Bring it all the way back down .
So that's the first exercise .
And just really slowly , all it is is each finger gets a string and you just go up , you ascend and with your picking , you just go down and up stroke .
So down , up , down , up , down up , down , up , down , up , down , up .
Now you can mix it up if you want and focus on your picking by just doing all downs strokes or we could do all up strokes .
That's actually a little more hard .
But , and you know , either way you wanna do it is perfectly fine .
So the second one is actually gonna be the inverse of that .
So we're gonna descend instead of a , we're gonna go like this .
So on and so forth and take that all the way up and then all the way back down again , you could do downs strokes and up strokes will be fine or you can do all downs or all up strokes or any combination you want , you could do down , down , down , up , I say down , down , down , up , down , down , down , down , down , up , down , down , down , up , I mean , you can make up anything you want up , up , up , down or down , down , up , up , however technical you want to get with it .
So actually it can be a picking exercise and a finger exercise .
So those are the first two , the first one was right and then move it up .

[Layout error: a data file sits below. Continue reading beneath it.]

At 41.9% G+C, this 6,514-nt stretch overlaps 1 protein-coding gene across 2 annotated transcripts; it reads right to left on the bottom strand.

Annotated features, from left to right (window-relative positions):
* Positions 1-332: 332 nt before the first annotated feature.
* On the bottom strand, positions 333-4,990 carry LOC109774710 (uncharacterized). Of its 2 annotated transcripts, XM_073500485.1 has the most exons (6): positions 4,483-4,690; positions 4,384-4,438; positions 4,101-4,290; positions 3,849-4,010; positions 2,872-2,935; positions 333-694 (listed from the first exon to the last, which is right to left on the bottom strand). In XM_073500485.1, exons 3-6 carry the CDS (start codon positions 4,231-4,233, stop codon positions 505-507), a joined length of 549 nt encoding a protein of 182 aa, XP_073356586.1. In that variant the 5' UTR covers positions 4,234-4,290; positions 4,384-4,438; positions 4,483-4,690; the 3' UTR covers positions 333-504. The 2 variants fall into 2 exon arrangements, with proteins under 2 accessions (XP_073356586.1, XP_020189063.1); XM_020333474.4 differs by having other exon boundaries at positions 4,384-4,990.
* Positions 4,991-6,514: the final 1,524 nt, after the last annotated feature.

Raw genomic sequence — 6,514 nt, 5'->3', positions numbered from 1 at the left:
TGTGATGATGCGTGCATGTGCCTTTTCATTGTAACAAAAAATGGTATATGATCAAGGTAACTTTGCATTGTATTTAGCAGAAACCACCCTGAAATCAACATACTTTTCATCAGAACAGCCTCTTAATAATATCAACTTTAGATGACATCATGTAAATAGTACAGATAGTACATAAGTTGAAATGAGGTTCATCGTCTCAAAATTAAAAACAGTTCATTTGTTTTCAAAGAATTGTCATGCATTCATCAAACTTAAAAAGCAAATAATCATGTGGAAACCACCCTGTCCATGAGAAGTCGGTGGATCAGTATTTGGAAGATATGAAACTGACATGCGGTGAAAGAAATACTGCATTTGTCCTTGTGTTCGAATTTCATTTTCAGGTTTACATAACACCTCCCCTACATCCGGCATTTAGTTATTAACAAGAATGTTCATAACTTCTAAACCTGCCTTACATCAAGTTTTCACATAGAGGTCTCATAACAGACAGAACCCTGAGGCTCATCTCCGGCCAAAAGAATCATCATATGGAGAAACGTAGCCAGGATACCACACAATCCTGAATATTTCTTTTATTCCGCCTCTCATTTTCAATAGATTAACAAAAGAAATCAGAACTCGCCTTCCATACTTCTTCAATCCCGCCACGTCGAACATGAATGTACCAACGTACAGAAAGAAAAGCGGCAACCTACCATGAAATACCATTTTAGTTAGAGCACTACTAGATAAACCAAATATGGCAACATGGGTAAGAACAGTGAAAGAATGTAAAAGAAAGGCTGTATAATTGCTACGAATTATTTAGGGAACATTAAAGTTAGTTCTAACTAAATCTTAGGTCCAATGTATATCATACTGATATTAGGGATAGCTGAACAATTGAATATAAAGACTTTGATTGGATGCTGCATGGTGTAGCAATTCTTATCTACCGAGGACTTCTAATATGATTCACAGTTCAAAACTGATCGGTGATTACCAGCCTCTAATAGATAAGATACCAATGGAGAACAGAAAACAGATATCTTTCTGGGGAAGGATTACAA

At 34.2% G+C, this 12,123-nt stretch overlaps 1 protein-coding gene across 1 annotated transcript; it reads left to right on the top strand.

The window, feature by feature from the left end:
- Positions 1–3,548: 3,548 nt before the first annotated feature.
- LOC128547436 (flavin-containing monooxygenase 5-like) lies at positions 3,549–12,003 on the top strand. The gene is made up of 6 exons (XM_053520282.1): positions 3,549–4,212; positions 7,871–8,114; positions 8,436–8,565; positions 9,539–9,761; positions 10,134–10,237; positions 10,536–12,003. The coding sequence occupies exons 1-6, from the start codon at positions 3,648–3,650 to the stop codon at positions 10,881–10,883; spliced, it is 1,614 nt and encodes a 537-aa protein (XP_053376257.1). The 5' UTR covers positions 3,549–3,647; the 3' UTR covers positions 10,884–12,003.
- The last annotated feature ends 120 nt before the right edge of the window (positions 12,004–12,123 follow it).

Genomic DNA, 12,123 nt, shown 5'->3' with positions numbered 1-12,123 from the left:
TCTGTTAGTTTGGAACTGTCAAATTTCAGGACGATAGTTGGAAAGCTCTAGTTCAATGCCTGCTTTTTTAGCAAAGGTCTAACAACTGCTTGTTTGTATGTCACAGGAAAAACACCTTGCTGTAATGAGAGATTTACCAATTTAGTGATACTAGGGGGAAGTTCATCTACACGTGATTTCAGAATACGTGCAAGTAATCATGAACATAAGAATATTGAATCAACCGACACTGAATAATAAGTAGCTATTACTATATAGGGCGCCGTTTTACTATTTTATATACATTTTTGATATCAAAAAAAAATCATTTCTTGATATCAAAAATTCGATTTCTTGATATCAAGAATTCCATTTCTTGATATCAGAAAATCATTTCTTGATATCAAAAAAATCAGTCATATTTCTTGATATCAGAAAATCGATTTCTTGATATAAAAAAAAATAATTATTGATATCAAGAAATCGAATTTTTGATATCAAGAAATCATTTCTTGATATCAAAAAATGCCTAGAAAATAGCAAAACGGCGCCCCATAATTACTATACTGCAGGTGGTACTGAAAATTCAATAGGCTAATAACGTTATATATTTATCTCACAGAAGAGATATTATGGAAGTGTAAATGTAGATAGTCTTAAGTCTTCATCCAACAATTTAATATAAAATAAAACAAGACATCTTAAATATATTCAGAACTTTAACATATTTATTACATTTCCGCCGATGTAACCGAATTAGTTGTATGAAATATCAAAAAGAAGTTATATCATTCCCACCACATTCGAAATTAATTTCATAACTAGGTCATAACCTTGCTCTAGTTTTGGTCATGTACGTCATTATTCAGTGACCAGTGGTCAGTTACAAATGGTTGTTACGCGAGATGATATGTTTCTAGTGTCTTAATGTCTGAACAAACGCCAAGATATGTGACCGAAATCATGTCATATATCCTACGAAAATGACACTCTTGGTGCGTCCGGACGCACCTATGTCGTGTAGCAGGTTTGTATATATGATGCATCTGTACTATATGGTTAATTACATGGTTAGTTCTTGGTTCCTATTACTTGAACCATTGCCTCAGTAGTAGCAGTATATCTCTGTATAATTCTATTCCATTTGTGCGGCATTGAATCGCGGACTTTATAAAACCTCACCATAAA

Now the second one was all descending and then move it up .
The third one is just gonna be a combination of those two .
So all you're gonna do is a send on the way up , then you're gonna slide up and then descend on the way down .
So on and so forth .
Now , a couple of um tips about this is you want to make sure that each note is sounding out very clearly and you want to go slow enough that you're not actually um having any dead notes .
Like , let's see , OK , don't any dead notes .
The other thing is you don't want to allow other strings to ring out .
So you don't want it to be like hear that .
So what I'm doing is I'm palm muting the strings that are , I'm actually muting not palm mute .
I'm muting the strings that are not being played .
And the way I'm actually doing that , it's kind of uh kind of a little secret here .